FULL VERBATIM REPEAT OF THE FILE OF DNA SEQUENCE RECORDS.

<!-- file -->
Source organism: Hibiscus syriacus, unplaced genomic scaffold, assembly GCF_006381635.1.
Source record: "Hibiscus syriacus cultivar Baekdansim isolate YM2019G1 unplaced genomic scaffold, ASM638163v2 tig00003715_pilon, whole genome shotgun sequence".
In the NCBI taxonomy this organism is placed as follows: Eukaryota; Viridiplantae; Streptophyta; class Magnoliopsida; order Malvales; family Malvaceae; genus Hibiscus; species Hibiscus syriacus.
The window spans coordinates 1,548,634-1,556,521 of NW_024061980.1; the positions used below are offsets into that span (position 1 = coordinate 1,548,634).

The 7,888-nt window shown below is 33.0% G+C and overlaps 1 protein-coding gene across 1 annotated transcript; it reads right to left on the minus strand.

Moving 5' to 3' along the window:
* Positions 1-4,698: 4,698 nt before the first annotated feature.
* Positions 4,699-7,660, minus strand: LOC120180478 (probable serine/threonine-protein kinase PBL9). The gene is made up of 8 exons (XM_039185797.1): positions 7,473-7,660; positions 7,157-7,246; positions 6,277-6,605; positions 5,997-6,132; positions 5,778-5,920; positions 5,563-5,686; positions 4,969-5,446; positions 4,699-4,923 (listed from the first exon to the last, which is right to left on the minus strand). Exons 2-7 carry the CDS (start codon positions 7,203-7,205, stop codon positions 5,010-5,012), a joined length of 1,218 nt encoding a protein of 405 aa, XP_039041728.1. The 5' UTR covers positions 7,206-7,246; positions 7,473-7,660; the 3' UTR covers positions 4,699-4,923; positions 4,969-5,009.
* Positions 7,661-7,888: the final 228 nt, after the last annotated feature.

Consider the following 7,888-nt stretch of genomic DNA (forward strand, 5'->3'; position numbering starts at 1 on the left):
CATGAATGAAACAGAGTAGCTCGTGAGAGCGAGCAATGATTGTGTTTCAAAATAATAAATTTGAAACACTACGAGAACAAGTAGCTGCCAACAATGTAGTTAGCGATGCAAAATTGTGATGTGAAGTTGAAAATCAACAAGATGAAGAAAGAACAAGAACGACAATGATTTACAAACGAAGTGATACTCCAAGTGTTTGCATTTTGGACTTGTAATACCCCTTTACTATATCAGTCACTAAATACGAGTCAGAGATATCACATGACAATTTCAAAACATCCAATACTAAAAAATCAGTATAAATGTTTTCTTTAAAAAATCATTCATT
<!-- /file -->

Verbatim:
Source organism: Hibiscus syriacus, unplaced genomic scaffold, assembly GCF_006381635.1.
Source record: "Hibiscus syriacus cultivar Baekdansim isolate YM2019G1 unplaced genomic scaffold, ASM638163v2 tig00003715_pilon, whole genome shotgun sequence".
In the NCBI taxonomy this organism is placed as follows: Eukaryota; Viridiplantae; Streptophyta; class Magnoliopsida; order Malvales; family Malvaceae; genus Hibiscus; species Hibiscus syriacus.
The window spans coordinates 1,548,634-1,556,521 of NW_024061980.1; the positions used below are offsets into that span (position 1 = coordinate 1,548,634).

The 7,888-nt window shown below is 33.0% G+C and overlaps 1 protein-coding gene across 1 annotated transcript; it reads right to left on the minus strand.

Moving 5' to 3' along the window:
* Positions 1-4,698: 4,698 nt before the first annotated feature.
* Positions 4,699-7,660, minus strand: LOC120180478 (probable serine/threonine-protein kinase PBL9). The gene is made up of 8 exons (XM_039185797.1): positions 7,473-7,660; positions 7,157-7,246; positions 6,277-6,605; positions 5,997-6,132; positions 5,778-5,920; positions 5,563-5,686; positions 4,969-5,446; positions 4,699-4,923 (listed from the first exon to the last, which is right to left on the minus strand). Exons 2-7 carry the CDS (start codon positions 7,203-7,205, stop codon positions 5,010-5,012), a joined length of 1,218 nt encoding a protein of 405 aa, XP_039041728.1. The 5' UTR covers positions 7,206-7,246; positions 7,473-7,660; the 3' UTR covers positions 4,699-4,923; positions 4,969-5,009.
* Positions 7,661-7,888: the final 228 nt, after the last annotated feature.

Consider the following 7,888-nt stretch of genomic DNA (forward strand, 5'->3'; position numbering starts at 1 on the left):
CATGAATGAAACAGAGTAGCTCGTGAGAGCGAGCAATGATTGTGTTTCAAAATAATAAATTTGAAACACTACGAGAACAAGTAGCTGCCAACAATGTAGTTAGCGATGCAAAATTGTGATGTGAAGTTGAAAATCAACAAGATGAAGAAAGAACAAGAACGACAATGATTTACAAACGAAGTGATACTCCAAGTGTTTGCATTTTGGACTTGTAATACCCCTTTACTATATCAGTCACTAAATACGAGTCAGAGATATCACATGACAATTTCAAAACATCCAATACTAAAAAATCAGTATAAATGTTTTCTTTAAAAAATCATTCATT